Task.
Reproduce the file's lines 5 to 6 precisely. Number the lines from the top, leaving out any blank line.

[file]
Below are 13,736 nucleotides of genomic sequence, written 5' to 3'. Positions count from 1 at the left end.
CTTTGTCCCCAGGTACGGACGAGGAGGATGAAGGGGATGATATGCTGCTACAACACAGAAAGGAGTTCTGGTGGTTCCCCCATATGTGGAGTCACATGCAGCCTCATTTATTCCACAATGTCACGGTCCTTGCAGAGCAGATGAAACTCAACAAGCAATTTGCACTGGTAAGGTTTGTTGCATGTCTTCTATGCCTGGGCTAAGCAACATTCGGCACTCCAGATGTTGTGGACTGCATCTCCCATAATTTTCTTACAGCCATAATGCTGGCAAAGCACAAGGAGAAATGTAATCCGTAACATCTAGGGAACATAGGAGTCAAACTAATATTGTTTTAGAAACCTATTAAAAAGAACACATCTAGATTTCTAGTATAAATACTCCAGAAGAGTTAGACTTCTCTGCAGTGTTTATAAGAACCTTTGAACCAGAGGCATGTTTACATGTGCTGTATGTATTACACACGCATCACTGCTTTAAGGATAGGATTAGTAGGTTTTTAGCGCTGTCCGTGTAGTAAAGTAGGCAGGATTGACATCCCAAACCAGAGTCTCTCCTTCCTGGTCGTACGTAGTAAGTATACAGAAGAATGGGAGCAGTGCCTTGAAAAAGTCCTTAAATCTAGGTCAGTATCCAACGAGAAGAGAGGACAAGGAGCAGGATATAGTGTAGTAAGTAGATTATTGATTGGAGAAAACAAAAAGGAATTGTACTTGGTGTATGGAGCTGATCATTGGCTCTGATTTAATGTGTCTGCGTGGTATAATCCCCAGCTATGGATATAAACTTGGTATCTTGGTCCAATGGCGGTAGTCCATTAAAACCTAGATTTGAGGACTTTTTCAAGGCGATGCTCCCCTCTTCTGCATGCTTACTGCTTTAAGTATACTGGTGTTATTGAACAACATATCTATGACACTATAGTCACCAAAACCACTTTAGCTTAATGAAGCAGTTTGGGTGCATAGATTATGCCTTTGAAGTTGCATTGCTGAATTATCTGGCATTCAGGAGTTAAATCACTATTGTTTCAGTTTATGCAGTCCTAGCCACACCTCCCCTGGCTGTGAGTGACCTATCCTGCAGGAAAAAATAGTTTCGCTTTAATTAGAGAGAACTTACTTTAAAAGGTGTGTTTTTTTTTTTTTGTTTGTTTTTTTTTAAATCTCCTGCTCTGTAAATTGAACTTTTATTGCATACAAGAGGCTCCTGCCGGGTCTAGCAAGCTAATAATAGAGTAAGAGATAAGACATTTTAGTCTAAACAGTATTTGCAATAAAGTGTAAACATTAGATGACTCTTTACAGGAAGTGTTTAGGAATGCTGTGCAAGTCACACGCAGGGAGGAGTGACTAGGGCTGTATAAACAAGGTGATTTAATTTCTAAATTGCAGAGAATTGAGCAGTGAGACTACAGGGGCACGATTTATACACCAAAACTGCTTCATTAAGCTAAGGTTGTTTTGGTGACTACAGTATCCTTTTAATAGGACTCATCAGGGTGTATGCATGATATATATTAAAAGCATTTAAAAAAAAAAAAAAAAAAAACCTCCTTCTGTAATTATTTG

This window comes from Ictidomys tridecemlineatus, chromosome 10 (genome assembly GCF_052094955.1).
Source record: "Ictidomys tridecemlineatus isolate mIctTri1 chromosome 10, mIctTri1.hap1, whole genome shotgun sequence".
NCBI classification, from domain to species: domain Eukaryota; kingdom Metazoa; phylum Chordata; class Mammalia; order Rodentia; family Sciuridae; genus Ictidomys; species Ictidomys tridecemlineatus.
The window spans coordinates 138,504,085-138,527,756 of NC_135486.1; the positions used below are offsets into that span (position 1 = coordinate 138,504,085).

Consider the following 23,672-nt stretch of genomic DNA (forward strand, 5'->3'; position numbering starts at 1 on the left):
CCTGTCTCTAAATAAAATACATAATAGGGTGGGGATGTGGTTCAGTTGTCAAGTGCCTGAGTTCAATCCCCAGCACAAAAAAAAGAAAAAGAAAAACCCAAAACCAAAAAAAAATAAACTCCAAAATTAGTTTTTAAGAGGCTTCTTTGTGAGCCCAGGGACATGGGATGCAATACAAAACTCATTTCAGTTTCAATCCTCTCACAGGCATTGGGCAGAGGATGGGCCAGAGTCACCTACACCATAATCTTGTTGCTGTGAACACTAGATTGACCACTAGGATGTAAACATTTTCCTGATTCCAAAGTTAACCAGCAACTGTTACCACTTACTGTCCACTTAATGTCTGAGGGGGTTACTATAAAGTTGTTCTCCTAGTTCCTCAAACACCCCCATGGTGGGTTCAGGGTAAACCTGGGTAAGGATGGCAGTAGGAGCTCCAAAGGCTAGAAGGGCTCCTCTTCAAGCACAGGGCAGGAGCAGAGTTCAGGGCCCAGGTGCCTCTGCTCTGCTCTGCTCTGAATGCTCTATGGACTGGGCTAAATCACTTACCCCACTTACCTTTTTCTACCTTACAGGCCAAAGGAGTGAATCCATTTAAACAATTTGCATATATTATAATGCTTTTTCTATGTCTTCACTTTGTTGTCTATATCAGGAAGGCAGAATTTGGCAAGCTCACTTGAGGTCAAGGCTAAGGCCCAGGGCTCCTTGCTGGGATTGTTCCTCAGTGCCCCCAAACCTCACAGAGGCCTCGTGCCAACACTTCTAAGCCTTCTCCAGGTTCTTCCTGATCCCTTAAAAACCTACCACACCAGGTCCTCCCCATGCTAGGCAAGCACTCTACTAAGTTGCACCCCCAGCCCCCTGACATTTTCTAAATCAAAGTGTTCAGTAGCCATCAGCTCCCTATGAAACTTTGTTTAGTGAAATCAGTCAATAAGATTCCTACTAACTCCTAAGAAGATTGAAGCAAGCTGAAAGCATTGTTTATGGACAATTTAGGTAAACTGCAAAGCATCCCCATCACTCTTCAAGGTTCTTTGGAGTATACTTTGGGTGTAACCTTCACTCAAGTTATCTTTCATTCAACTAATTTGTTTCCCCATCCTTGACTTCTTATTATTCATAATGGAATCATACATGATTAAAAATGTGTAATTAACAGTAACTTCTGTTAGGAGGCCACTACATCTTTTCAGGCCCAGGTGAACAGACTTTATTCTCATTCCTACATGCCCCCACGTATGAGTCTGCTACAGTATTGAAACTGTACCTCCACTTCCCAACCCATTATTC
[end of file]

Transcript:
NCBI classification, from domain to species: domain Eukaryota; kingdom Metazoa; phylum Chordata; class Mammalia; order Rodentia; family Sciuridae; genus Ictidomys; species Ictidomys tridecemlineatus.
The window spans coordinates 138,504,085-138,527,756 of NC_135486.1; the positions used below are offsets into that span (position 1 = coordinate 138,504,085).